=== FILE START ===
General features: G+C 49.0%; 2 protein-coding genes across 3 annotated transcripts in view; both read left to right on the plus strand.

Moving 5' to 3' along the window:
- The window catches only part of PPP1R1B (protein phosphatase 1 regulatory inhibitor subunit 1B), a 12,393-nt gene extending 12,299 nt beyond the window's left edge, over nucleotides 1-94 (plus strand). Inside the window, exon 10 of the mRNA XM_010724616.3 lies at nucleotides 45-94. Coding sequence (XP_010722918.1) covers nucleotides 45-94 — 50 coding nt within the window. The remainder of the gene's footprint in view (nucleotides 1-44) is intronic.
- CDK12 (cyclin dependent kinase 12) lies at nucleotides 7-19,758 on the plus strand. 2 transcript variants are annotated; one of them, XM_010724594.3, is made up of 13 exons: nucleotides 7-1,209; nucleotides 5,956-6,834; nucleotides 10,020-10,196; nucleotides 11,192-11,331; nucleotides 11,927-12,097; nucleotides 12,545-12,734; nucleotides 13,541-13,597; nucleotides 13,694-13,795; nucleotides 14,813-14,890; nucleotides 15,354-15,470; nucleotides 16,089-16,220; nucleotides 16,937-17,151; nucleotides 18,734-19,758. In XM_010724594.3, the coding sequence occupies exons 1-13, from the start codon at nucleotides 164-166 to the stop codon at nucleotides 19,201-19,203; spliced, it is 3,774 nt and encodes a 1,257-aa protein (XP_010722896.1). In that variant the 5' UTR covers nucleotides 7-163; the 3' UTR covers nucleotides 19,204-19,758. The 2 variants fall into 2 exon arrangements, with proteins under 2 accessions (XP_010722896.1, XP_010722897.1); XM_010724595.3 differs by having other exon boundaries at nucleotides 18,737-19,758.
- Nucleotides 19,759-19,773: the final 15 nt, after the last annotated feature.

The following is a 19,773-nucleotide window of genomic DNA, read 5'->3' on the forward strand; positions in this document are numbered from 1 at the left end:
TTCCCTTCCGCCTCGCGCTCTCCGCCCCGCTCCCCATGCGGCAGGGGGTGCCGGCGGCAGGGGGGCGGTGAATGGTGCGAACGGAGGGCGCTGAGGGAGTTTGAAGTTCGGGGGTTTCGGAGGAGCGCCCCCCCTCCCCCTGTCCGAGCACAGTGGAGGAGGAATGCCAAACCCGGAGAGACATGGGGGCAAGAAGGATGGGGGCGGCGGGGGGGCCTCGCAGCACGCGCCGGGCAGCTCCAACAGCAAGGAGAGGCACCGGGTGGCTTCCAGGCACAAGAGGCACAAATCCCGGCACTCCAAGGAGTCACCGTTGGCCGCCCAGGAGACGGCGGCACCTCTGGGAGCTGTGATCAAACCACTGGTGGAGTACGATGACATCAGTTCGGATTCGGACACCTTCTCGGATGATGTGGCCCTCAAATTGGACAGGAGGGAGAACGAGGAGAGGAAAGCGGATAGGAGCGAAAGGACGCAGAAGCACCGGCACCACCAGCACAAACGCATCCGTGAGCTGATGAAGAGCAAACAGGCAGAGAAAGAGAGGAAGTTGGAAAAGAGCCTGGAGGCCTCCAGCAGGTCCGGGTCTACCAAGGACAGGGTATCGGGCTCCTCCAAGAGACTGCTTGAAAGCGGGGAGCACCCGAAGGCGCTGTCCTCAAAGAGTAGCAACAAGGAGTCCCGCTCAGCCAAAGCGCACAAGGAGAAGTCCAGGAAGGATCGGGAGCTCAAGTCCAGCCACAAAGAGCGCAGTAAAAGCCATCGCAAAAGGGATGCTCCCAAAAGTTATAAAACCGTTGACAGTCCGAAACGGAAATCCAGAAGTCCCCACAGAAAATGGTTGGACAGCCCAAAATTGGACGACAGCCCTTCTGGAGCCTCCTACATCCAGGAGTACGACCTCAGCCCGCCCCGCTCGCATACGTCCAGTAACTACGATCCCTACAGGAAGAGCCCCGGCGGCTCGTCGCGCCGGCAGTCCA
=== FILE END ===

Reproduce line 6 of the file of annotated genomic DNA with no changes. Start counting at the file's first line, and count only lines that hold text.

The following is a 19,773-nucleotide window of genomic DNA, read 5'->3' on the forward strand; positions in this document are numbered from 1 at the left end: